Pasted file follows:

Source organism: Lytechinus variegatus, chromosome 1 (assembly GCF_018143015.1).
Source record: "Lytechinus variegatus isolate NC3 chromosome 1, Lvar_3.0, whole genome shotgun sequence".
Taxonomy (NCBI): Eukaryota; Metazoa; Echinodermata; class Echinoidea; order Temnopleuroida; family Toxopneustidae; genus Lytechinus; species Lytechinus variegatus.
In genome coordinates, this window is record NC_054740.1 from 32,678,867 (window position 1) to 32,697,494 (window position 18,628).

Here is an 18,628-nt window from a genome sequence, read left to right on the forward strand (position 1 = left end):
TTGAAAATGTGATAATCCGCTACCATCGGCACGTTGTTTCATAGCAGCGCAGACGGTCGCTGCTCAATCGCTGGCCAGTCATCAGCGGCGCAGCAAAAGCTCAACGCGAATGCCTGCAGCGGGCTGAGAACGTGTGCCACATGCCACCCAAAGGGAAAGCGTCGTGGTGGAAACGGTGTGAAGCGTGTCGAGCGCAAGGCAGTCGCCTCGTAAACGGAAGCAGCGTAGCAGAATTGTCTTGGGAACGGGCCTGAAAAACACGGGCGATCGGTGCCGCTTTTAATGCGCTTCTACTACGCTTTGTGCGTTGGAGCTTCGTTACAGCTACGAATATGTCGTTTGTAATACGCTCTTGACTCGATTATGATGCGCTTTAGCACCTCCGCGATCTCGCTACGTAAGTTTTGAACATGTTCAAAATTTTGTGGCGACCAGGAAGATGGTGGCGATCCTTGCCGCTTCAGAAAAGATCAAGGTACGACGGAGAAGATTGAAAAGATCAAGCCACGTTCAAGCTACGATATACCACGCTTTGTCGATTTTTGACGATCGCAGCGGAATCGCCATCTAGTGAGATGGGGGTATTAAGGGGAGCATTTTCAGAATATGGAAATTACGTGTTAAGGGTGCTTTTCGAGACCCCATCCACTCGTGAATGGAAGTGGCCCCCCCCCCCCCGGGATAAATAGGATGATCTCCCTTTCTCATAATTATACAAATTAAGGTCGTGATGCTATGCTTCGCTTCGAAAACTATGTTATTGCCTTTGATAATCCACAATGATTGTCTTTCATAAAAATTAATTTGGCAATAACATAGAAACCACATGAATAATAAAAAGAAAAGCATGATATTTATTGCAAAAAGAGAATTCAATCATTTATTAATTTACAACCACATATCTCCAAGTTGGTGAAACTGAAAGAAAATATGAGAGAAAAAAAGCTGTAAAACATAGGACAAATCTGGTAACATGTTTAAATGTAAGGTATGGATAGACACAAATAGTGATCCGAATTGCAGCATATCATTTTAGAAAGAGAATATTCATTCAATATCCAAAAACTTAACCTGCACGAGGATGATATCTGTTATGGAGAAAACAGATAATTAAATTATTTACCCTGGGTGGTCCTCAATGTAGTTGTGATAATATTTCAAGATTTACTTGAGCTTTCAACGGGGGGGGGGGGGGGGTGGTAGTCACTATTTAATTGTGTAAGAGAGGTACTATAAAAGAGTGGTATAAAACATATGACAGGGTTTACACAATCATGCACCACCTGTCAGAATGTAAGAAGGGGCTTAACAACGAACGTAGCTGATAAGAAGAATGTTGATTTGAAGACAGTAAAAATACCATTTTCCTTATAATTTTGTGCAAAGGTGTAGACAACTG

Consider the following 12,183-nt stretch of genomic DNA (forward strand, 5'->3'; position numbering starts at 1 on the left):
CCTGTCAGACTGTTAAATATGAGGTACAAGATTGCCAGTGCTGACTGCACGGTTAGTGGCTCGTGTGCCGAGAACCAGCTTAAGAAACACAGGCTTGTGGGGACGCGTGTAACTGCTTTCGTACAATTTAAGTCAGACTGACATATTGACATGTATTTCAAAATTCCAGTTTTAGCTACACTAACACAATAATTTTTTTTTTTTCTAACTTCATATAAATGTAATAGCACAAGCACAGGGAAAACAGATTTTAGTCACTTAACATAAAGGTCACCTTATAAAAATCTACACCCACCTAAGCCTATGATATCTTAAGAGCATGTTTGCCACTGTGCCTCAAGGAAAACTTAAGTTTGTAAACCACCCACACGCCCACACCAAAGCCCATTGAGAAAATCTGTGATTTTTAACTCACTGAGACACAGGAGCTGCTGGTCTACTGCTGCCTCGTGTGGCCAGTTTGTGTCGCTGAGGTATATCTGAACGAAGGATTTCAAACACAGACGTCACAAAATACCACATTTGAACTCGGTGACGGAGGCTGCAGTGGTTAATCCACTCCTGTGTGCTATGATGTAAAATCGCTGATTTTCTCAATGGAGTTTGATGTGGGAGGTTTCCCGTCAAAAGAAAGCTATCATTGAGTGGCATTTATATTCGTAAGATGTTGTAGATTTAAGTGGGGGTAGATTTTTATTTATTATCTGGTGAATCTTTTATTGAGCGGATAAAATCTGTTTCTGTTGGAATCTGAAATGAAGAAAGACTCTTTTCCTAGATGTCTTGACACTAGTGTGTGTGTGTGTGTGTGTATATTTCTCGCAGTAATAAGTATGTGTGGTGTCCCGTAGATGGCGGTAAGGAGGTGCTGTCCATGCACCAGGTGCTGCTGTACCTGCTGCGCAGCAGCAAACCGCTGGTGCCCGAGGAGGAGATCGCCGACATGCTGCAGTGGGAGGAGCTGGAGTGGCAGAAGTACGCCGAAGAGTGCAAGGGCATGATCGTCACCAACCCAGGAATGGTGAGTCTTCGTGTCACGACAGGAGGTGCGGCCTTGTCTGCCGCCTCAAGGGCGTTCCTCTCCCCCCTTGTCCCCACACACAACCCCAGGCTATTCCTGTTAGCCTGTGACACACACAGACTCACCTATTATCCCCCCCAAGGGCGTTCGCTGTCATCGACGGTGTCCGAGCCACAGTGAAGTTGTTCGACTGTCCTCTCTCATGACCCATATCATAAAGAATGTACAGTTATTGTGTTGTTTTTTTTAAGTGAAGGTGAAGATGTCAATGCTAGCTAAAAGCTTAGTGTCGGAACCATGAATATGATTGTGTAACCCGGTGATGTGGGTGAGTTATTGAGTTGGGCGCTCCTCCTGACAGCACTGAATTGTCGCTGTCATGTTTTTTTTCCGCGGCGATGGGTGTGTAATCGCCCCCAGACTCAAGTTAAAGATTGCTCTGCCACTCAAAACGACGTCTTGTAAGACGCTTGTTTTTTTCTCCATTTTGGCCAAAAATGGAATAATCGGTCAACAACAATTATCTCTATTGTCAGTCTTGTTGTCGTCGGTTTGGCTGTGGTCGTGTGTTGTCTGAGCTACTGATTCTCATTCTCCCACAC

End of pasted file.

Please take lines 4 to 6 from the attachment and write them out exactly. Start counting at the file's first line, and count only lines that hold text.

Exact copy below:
In genome coordinates, this window is record NC_054740.1 from 32,678,867 (window position 1) to 32,697,494 (window position 18,628).

Here is an 18,628-nt window from a genome sequence, read left to right on the forward strand (position 1 = left end):
TTGAAAATGTGATAATCCGCTACCATCGGCACGTTGTTTCATAGCAGCGCAGACGGTCGCTGCTCAATCGCTGGCCAGTCATCAGCGGCGCAGCAAAAGCTCAACGCGAATGCCTGCAGCGGGCTGAGAACGTGTGCCACATGCCACCCAAAGGGAAAGCGTCGTGGTGGAAACGGTGTGAAGCGTGTCGAGCGCAAGGCAGTCGCCTCGTAAACGGAAGCAGCGTAGCAGAATTGTCTTGGGAACGGGCCTGAAAAACACGGGCGATCGGTGCCGCTTTTAATGCGCTTCTACTACGCTTTGTGCGTTGGAGCTTCGTTACAGCTACGAATATGTCGTTTGTAATACGCTCTTGACTCGATTATGATGCGCTTTAGCACCTCCGCGATCTCGCTACGTAAGTTTTGAACATGTTCAAAATTTTGTGGCGACCAGGAAGATGGTGGCGATCCTTGCCGCTTCAGAAAAGATCAAGGTACGACGGAGAAGATTGAAAAGATCAAGCCACGTTCAAGCTACGATATACCACGCTTTGTCGATTTTTGACGATCGCAGCGGAATCGCCATCTAGTGAGATGGGGGTATTAAGGGGAGCATTTTCAGAATATGGAAATTACGTGTTAAGGGTGCTTTTCGAGACCCCATCCACTCGTGAATGGAAGTGGCCCCCCCCCCCCCGGGATAAATAGGATGATCTCCCTTTCTCATAATTATACAAATTAAGGTCGTGATGCTATGCTTCGCTTCGAAAACTATGTTATTGCCTTTGATAATCCACAATGATTGTCTTTCATAAAAATTAATTTGGCAATAACATAGAAACCACATGAATAATAAAAAGAAAAGCATGATATTTATTGCAAAAAGAGAATTCAATCATTTATTAATTTACAACCACATATCTCCAAGTTGGTGAAACTGAAAGAAAATATGAGAGAAAAAAAGCTGTAAAACATAGGACAAATCTGGTAACATGTTTAAATGTAAGGTATGGATAGACACAAATAGTGATCCGAATTGCAGCATATCATTTTAGAAAGAGAATATTCATTCAATATCCAAAAACTTAACCTGCACGAGGATGATATCTGTTATGGAGAAAACAGATAATTAAATTATTTACCCTGGGTGGTCCTCAATGTAGTTGTGATAATATTTCAAGATTTACTTGAGCTTTCAACGGGGGGGGGGGGGGGGTGGTAGTCACTATTTAATTGTGTAAGAGAGGTACTATAAAAGAGTGGTATAAAACATATGACAGGGTTTACACAATCATGCACCACCTGTCAGAATGTAAGAAGGGGCTTAACAACGAACGTAGCTGATAAGAAGAATGTTGATTTGAAGACAGTAAAAATACCATTTTCCTTATAATTTTGTGCAAAGGTGTAGACAACTG